Today I did something I rarely do. I rode for hours all by myself. The deep hum of the engine and the harmonized whine of tires on a mountain highway were my only companions as mile-after-mile rolled beneath my feet. The experience was vastly different from my daily cacophony of traffic, meetings, emails, anxious phone calls, and deadlines.
It feels good to escape, but it’s also a little destabilizing when all of that stuff suddenly disappears. I believe the never-ending mental noise of daily life can’t be good for me, for us. But withdrawing from it is hard, because so much of what we learn and need as adults is about joining, organizing and functioning within groups. We learn to fit in and put the needs of our organizations ahead of our own. It’s absolutely necessary for our success, but it can cause a problem. This organizational noise suppresses our inner voice. Most of my internal dialogue these days is about scheduling, efficiency gains and communication strategies. That’s important stuff, but it often leaves me feeling a little hollow. Sometimes I wonder when everyone will notice that I haven’t had a meaningful creative thought for months, maybe years.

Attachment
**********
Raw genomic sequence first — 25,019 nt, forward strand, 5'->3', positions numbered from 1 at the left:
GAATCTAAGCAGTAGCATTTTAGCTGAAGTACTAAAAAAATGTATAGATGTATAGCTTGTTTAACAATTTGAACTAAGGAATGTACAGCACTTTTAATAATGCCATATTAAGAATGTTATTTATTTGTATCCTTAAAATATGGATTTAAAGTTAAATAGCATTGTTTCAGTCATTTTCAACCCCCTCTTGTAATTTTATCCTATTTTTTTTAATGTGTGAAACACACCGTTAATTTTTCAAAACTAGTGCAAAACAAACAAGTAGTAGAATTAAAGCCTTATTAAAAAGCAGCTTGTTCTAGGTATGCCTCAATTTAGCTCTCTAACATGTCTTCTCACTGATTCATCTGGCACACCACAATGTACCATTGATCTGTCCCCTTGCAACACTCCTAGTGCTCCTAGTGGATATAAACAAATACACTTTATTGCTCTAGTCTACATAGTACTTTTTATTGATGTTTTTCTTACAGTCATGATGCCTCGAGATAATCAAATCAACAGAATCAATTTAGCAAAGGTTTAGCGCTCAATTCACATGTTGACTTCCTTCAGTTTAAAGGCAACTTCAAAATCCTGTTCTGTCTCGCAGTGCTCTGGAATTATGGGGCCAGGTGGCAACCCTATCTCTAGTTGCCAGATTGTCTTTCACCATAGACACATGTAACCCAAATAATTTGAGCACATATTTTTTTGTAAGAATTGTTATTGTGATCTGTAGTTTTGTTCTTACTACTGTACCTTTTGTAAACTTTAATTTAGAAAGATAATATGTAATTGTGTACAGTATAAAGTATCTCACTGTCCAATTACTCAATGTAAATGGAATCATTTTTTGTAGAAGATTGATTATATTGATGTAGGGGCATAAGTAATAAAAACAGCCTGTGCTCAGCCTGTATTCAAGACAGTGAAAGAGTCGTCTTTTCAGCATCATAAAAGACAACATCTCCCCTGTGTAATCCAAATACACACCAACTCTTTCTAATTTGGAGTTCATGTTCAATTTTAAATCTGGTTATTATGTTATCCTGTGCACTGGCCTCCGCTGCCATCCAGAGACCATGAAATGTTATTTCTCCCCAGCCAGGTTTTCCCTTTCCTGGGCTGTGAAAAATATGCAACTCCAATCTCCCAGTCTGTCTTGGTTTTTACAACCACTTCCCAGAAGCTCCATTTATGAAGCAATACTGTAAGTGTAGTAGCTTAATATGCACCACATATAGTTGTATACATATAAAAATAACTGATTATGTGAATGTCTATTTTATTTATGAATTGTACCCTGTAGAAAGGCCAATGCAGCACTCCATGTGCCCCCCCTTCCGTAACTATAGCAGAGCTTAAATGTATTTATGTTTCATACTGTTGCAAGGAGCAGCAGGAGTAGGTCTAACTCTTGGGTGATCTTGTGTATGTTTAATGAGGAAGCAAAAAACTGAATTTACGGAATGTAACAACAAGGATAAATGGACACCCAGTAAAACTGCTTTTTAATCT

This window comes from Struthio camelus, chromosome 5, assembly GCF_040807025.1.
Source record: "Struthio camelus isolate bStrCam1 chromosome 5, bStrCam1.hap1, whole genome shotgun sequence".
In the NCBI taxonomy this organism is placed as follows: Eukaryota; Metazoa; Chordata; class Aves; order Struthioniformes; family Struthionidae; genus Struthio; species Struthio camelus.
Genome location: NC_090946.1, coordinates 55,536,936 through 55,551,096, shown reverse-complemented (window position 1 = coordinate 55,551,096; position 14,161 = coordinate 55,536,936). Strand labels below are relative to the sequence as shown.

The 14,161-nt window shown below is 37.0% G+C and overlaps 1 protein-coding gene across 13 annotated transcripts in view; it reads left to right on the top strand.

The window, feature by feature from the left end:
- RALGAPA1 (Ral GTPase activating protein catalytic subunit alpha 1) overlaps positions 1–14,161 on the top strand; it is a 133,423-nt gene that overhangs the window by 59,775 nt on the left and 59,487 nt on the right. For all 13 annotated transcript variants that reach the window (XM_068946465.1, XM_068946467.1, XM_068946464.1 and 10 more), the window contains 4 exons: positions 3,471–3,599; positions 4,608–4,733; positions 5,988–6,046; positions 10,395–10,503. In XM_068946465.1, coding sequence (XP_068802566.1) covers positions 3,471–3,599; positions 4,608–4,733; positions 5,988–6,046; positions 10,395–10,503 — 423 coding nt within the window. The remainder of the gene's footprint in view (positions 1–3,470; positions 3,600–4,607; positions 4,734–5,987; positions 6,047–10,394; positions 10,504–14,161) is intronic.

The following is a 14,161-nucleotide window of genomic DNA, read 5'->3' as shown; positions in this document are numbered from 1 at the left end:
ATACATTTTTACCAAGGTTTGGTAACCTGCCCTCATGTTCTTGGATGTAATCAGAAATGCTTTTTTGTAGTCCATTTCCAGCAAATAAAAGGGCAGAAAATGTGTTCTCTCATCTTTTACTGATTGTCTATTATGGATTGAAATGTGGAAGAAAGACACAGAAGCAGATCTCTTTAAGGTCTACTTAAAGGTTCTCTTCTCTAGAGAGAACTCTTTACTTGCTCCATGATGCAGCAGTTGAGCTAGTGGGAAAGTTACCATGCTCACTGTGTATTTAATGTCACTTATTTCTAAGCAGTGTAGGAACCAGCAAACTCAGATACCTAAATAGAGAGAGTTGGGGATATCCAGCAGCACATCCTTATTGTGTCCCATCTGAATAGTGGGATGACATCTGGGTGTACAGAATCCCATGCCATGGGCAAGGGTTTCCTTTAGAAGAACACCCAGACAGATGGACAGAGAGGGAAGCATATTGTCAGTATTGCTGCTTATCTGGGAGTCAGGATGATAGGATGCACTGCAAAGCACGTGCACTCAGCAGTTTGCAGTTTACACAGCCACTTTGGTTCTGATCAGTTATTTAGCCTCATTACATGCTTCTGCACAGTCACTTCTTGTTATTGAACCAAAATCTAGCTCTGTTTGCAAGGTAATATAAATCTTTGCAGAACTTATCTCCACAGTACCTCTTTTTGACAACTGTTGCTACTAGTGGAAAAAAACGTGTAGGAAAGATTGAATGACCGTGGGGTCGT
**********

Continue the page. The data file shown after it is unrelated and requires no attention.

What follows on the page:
Turning down the noise and re-learning to enjoy my own company is a big part of what I like about motorcycling. My plan over the next couple days is to get a little lost and then start looking for my less busy, less cynical self. Somewhere out here is that little boy who felt the thrill of potential every time he opened a box of crayons. He is the teenager who stood alone in a darkroom and stared in wonder as his first photographic print blossomed in a tray of developer. The slightly blurry image was of his father riding a motorcycle. His dad’s helmet sparkles in the summer sun. His eyes are serious and focused, but he is also smiling. It’s a blend of expressions that motorcyclists know well.